A NIGERIAN NATIONAL DRUG POLICY – 2005

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Niniola Bucknor

Introduction

The National Drug Policy of Nigeria (2005) aims to make available effective, affordable, safe, and quality drugs to the Nigerian populace at all times. The policy also ensures the rational use of drugs and advises the local production of essential drugs.

There are several strategies adopted by the Nigerian Government to ensure the aims and objectives of the National Drug Policy are adequately met. These cut across drug selection, procurement, storage, pricing, usage, donation, local production, legislation, inspection, importation and exportation, quality assurance, prescribing and dispensing, research and development, pharmacovigilance, and many more.

 

Problem Statement

The issue of counterfeit drugs has been a major challenge of the Nigerian Health sector, and the menace has increased tremendously over the years. Counterfeit or substandard drugs may contain doses of dangerous ingredients which may result in the mass poisoning of users. Substandard drugs also compromise the treatment of infectious and chronic diseases. This may result in drug resistance, disease progression, or death of the patient.

Even with these attendant results, the Nigeria drug/medicine market is filled with counterfeit drugs and it is equally no news that some of the staff of the National Agency for Food and Drug Administration and Control (NAFDAC) have been compromised. In Nigeria today, one can buy a drug with a scratch pin for verification and equally get a confirmation that the said drug is safe to use. Meanwhile, the drug may be substandard with no effectiveness. This clearly shows the level of decay in the Nigerian Health sector and the unhealthy abandonment of the National Drug Policy of Nigeria.

However, it is an open secret that the South-eastern part of Nigeria is the headquarters of adulterated drugs in the country. Most of these drugs are produced with no quality control from Government agencies and professionals. The crux of the matter is that these drugs do not work at all, thereby causing more health damage or in some cases, death. These counterfeit drugs get high patronage because they are relatively cheaper, as compared to the ones manufactured under mandatory quality control.

The extent of damage caused by counterfeit drugs in Nigeria is difficult to quantify because the details are mostly hidden in health statistics.

“There are no reliable data on the mortality and morbidity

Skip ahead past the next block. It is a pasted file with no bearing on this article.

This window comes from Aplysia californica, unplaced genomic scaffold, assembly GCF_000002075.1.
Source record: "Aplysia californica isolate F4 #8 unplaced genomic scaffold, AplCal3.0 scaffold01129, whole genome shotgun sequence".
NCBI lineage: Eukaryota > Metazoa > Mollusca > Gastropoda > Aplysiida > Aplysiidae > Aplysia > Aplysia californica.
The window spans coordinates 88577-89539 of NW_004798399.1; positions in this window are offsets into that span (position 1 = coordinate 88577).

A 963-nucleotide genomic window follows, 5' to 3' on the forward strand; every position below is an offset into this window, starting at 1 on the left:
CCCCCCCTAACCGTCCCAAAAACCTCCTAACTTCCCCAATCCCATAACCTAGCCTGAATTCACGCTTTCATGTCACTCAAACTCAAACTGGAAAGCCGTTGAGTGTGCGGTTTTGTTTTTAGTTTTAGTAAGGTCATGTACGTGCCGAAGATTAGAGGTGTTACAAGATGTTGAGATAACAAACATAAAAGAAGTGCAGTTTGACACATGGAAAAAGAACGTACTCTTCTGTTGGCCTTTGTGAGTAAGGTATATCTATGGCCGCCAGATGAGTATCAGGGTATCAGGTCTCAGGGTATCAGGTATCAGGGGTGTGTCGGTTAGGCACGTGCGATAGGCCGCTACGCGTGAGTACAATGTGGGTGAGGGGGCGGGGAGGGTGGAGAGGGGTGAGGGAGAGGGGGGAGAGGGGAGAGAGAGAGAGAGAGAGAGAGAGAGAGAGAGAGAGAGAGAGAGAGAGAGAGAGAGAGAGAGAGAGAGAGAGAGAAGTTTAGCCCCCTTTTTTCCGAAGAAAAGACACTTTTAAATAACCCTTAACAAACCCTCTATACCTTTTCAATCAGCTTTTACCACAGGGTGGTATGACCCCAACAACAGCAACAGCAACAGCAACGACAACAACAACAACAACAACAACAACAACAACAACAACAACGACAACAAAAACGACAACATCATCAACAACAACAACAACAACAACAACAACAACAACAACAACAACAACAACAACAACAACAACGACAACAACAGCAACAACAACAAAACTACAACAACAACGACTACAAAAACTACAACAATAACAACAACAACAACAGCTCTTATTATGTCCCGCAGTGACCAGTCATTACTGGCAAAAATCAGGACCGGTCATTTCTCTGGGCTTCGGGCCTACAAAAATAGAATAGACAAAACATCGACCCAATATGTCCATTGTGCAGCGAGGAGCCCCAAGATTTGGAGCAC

resulting from the consumption of counterfeit drugs in Nigeria.”

(Erhun et al., 2001).

Most of the information related to the epidemiology of adulterated/ counterfeit drugs in Nigeria is kept from the public eye by the pharmaceutical industries and government agencies. This is partly because of the high level of corruption going on in the Nigerian Health Sector.

Recommendation

In as much as relevant agencies, like the National Agency for Food and Drug Administration and Control (NAFDAC), have been able to confiscate a few counterfeit drugs, a large percentage of these unfit medicines have remained unchecked. The following recommendations are recommended in combating the production and circulation of counterfeit drugs in Nigeria;

  1. Complete Adoption of the Local Drug Production Recommendations:

The Recommendations provided in Section 6.9 of the National Drug Policy (2005) should be adopted completely. This will provide enabling environment and guide for local drug production. The manufacturers should be adequately trained on how to produce quality drugs. This will reduce the production and circulation of counterfeit drugs in Nigeria, as well as the corrupt practices in the sector.

  1. Destruction of Seized Drugs:

All drugs confirmed to be adulterated should be promptly destroyed, so that it does not get into circulation through any compromised staff of the agencies in charge. Quality assurance should also be done after production, in order to detect counterfeit drugs early.

  1. Affordability of Genuine Drugs:

The Federal Government of Nigeria should enable genuine drugs to be affordable. This is one major reason distributors patronize counterfeit drugs—the cost of purchase is low.

  1. Removal of Non-professionals in Drug Business:

The relevant authorities should ensure that non-professionals are flushed out of the drug business in Nigeria. It is disheartening that some pharmacies in Nigeria employ unqualified persons to recommend and dispense drugs to patients. In turn, they can not detect a fake drug/manufacturer as they are not adequately trained in the field.

Conclusion

The Nigerian Health sector will experience a drastic change for good if we come to the realization that combating the production of adulterated drugs goes beyond scrutinizing the drug manufacturers and distributors but also taking responsibility as a patriotic Nigeria, which involves integrity and doing our due diligence at all times.

 

 

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